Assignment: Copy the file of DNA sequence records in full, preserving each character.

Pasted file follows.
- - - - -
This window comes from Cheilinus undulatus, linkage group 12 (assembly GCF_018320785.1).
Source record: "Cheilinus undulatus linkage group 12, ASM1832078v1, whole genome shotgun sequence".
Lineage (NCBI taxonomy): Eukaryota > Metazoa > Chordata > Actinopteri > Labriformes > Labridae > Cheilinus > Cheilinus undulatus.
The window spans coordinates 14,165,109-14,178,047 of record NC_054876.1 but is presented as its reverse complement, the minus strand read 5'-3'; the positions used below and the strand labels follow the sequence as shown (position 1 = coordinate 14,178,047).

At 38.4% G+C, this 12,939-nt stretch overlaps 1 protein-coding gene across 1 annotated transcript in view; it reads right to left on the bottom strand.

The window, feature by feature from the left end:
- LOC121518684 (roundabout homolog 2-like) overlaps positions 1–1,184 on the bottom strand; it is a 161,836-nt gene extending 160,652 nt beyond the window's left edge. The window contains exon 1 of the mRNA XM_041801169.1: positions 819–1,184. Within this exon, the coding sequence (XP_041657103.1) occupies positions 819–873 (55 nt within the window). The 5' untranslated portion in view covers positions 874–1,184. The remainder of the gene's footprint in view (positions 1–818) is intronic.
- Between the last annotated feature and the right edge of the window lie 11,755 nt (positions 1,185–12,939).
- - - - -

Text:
This window comes from Cheilinus undulatus, linkage group 12 (assembly GCF_018320785.1).
Source record: "Cheilinus undulatus linkage group 12, ASM1832078v1, whole genome shotgun sequence".
Lineage (NCBI taxonomy): Eukaryota > Metazoa > Chordata > Actinopteri > Labriformes > Labridae > Cheilinus > Cheilinus undulatus.
The window spans coordinates 14,165,109-14,178,047 of record NC_054876.1 but is presented as its reverse complement, the minus strand read 5'-3'; the positions used below and the strand labels follow the sequence as shown (position 1 = coordinate 14,178,047).

At 38.4% G+C, this 12,939-nt stretch overlaps 1 protein-coding gene across 1 annotated transcript in view; it reads right to left on the bottom strand.

The window, feature by feature from the left end:
- LOC121518684 (roundabout homolog 2-like) overlaps positions 1–1,184 on the bottom strand; it is a 161,836-nt gene extending 160,652 nt beyond the window's left edge. The window contains exon 1 of the mRNA XM_041801169.1: positions 819–1,184. Within this exon, the coding sequence (XP_041657103.1) occupies positions 819–873 (55 nt within the window). The 5' untranslated portion in view covers positions 874–1,184. The remainder of the gene's footprint in view (positions 1–818) is intronic.
- Between the last annotated feature and the right edge of the window lie 11,755 nt (positions 1,185–12,939).